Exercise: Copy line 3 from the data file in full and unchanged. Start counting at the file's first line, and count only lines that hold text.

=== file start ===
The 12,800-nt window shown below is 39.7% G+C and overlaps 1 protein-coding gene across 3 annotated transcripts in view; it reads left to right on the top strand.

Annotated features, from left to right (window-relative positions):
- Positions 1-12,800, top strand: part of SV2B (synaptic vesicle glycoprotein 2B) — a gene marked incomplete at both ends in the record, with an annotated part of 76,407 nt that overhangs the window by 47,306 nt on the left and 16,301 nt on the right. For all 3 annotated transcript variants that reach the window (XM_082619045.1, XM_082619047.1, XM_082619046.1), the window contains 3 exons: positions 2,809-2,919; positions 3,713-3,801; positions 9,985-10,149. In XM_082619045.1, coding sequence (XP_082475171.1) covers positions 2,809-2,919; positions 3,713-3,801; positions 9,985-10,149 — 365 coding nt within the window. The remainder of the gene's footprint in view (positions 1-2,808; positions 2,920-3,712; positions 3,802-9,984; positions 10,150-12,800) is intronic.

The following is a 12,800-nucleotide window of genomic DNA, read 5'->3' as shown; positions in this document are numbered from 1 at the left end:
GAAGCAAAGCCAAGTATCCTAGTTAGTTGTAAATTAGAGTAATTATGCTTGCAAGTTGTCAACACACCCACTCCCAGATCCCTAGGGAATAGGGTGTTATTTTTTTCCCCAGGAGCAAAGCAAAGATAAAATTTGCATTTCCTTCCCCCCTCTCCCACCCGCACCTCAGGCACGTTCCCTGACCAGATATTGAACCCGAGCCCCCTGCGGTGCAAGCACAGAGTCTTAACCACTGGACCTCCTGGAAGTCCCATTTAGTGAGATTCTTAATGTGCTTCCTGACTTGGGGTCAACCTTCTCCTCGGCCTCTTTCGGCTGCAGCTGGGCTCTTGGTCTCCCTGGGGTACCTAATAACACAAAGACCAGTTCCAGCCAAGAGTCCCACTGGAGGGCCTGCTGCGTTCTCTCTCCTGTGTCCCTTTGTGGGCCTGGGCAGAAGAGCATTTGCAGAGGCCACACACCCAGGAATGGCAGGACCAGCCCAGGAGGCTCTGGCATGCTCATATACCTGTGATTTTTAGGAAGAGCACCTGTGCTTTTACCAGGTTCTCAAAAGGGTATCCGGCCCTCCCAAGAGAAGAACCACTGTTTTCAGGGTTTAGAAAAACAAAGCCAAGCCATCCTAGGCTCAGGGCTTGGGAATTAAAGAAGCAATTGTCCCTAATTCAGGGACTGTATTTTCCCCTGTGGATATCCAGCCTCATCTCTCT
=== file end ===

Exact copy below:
- Positions 1-12,800, top strand: part of SV2B (synaptic vesicle glycoprotein 2B) — a gene marked incomplete at both ends in the record, with an annotated part of 76,407 nt that overhangs the window by 47,306 nt on the left and 16,301 nt on the right. For all 3 annotated transcript variants that reach the window (XM_082619045.1, XM_082619047.1, XM_082619046.1), the window contains 3 exons: positions 2,809-2,919; positions 3,713-3,801; positions 9,985-10,149. In XM_082619045.1, coding sequence (XP_082475171.1) covers positions 2,809-2,919; positions 3,713-3,801; positions 9,985-10,149 — 365 coding nt within the window. The remainder of the gene's footprint in view (positions 1-2,808; positions 2,920-3,712; positions 3,802-9,984; positions 10,150-12,800) is intronic.